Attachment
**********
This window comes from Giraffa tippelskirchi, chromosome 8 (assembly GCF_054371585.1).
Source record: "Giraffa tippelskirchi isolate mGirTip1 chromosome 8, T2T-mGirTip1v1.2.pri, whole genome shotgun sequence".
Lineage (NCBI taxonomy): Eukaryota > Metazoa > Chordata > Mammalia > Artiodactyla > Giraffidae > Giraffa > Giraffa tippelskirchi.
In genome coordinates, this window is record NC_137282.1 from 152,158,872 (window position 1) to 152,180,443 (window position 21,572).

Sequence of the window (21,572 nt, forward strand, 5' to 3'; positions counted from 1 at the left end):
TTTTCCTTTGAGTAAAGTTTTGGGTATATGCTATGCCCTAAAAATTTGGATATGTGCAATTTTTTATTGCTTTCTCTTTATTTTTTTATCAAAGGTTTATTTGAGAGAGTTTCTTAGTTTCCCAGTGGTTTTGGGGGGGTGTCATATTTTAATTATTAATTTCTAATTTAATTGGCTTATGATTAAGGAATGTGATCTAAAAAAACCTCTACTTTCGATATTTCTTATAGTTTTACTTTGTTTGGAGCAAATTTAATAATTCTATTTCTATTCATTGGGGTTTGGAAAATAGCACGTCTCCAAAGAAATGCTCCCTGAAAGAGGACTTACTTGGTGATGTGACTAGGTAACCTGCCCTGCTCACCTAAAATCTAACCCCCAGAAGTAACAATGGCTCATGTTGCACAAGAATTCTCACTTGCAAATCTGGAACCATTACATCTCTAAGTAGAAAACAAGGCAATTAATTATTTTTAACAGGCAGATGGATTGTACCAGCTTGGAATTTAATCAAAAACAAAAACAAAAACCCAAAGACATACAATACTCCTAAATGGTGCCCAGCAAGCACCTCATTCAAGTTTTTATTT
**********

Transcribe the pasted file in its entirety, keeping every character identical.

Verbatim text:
This window comes from Giraffa tippelskirchi, chromosome 8 (assembly GCF_054371585.1).
Source record: "Giraffa tippelskirchi isolate mGirTip1 chromosome 8, T2T-mGirTip1v1.2.pri, whole genome shotgun sequence".
Lineage (NCBI taxonomy): Eukaryota > Metazoa > Chordata > Mammalia > Artiodactyla > Giraffidae > Giraffa > Giraffa tippelskirchi.
In genome coordinates, this window is record NC_137282.1 from 152,158,872 (window position 1) to 152,180,443 (window position 21,572).

Sequence of the window (21,572 nt, forward strand, 5' to 3'; positions counted from 1 at the left end):
TTTTCCTTTGAGTAAAGTTTTGGGTATATGCTATGCCCTAAAAATTTGGATATGTGCAATTTTTTATTGCTTTCTCTTTATTTTTTTATCAAAGGTTTATTTGAGAGAGTTTCTTAGTTTCCCAGTGGTTTTGGGGGGGTGTCATATTTTAATTATTAATTTCTAATTTAATTGGCTTATGATTAAGGAATGTGATCTAAAAAAACCTCTACTTTCGATATTTCTTATAGTTTTACTTTGTTTGGAGCAAATTTAATAATTCTATTTCTATTCATTGGGGTTTGGAAAATAGCACGTCTCCAAAGAAATGCTCCCTGAAAGAGGACTTACTTGGTGATGTGACTAGGTAACCTGCCCTGCTCACCTAAAATCTAACCCCCAGAAGTAACAATGGCTCATGTTGCACAAGAATTCTCACTTGCAAATCTGGAACCATTACATCTCTAAGTAGAAAACAAGGCAATTAATTATTTTTAACAGGCAGATGGATTGTACCAGCTTGGAATTTAATCAAAAACAAAAACAAAAACCCAAAGACATACAATACTCCTAAATGGTGCCCAGCAAGCACCTCATTCAAGTTTTTATTT